And then I had the epiphany. TikTok is not just China’s revenge for the century of humiliation between the Opium Wars and Mao’s revolution. It is the opium — a digital fentanyl, to get our kids stoked for the coming Chinese imperium.

First, the back story — which you’ll need if you, like me, never got hooked on Facebook, or Instagram, or Snapchat, and still use the Internet like a very fast version of your university library, and begin emails with “Dear …”

The year is 2012, and Zhang Yiming, a Chinese tech entrepreneur who briefly worked at Microsoft, founds ByteDance Ltd. as a smartphone-focused content provider. His AI-powered news aggregator Toutiao is a hit. In November 2017, he pays $1 billion for a lip-synching app called Musical.ly, which already has a growing user community that tilts young (12 to 24) and female and is established in the U.S. 

Zhang then merges Musical.ly with his own short-video app TikTok, known in China as Douyin.

The thing spreads faster than Covid-19: TikTok now has 800 million monthly active users around the globe. And it’s far more contagious: Just under half of U.S. teenage internet users have used TikTok. If it were a pathogen, it would be the Black Death.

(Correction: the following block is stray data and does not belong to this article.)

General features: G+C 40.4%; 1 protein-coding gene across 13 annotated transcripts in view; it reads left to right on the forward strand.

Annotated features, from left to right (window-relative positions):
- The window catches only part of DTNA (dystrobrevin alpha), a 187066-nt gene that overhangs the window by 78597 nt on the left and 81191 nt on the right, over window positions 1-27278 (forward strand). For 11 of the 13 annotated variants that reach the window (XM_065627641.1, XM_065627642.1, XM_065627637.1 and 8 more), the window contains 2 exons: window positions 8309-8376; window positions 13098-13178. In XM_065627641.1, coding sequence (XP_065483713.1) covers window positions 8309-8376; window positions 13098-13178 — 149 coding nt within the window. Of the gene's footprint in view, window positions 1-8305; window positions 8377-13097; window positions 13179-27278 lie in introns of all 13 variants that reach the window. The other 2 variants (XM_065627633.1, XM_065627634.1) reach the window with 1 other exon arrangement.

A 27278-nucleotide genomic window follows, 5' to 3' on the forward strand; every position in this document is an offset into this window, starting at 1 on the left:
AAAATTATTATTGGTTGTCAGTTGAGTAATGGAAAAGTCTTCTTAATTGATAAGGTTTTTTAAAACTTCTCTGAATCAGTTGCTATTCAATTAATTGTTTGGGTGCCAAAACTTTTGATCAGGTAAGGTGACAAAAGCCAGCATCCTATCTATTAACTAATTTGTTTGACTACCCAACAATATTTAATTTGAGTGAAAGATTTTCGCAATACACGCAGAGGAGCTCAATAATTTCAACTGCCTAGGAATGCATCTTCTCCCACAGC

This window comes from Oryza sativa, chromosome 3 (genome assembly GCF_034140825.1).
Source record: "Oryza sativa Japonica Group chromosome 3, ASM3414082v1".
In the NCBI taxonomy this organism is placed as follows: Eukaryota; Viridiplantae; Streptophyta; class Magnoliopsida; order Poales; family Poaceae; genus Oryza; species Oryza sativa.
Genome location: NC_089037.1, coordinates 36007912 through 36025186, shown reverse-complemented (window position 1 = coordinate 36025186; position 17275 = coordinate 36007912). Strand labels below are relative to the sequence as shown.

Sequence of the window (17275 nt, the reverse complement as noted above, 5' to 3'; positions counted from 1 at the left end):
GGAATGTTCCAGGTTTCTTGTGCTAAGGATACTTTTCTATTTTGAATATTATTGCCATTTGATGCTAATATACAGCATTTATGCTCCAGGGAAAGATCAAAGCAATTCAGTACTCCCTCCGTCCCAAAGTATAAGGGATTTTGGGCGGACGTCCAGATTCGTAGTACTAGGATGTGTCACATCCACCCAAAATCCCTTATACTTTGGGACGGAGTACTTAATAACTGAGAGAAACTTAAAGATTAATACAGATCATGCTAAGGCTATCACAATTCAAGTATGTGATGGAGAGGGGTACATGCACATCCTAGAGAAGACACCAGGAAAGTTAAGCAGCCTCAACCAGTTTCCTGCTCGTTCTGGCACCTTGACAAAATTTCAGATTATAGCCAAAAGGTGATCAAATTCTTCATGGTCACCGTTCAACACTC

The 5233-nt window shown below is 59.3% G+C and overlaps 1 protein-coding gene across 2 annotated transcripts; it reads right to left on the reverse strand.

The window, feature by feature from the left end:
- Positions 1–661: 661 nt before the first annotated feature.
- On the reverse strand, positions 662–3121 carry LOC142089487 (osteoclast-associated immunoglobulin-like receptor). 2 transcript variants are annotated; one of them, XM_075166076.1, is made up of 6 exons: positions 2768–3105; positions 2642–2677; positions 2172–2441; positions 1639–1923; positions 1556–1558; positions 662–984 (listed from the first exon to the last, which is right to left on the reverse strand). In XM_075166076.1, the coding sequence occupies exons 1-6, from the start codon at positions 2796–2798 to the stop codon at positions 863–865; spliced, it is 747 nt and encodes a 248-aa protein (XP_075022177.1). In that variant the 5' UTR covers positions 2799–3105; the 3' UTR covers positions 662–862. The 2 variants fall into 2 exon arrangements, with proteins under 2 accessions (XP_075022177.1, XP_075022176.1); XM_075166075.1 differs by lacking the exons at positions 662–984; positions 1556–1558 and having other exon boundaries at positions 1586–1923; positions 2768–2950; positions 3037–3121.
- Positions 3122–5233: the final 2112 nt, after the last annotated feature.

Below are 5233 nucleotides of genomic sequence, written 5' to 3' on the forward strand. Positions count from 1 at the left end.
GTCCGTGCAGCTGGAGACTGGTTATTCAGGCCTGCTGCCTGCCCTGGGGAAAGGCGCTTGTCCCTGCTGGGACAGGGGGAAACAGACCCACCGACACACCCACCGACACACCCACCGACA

But it’s an app, so ByteDance is now worth $100 billion.

So what’s the secret of TikTok’s success? The best answers I’ve seen come from Ben Thompson, whose Stratechery newsletter has become essential reading on all the things tech. 

First, Thompson wrote last month, the history of analog media already told us that “humans like pictures more than text, and moving pictures most of all.” 

Second, TikTok’s video creation tools are really “accessible and inspiring for nonprofessional videographers.” Translation: Idiots can use them.

Third, unlike Facebook, TikTok is not a social network. It’s an AI-based algorithmic feed that uses all the data it can get about each user to personalize content. 

“By expanding the library of available video from those made by your network to any video made by anyone on the service,” Thompson argues, “Douyin/TikTok leverages the sheer scale of user-generated content … and relies on its algorithms to ensure that users are only seeing the cream of the crop.”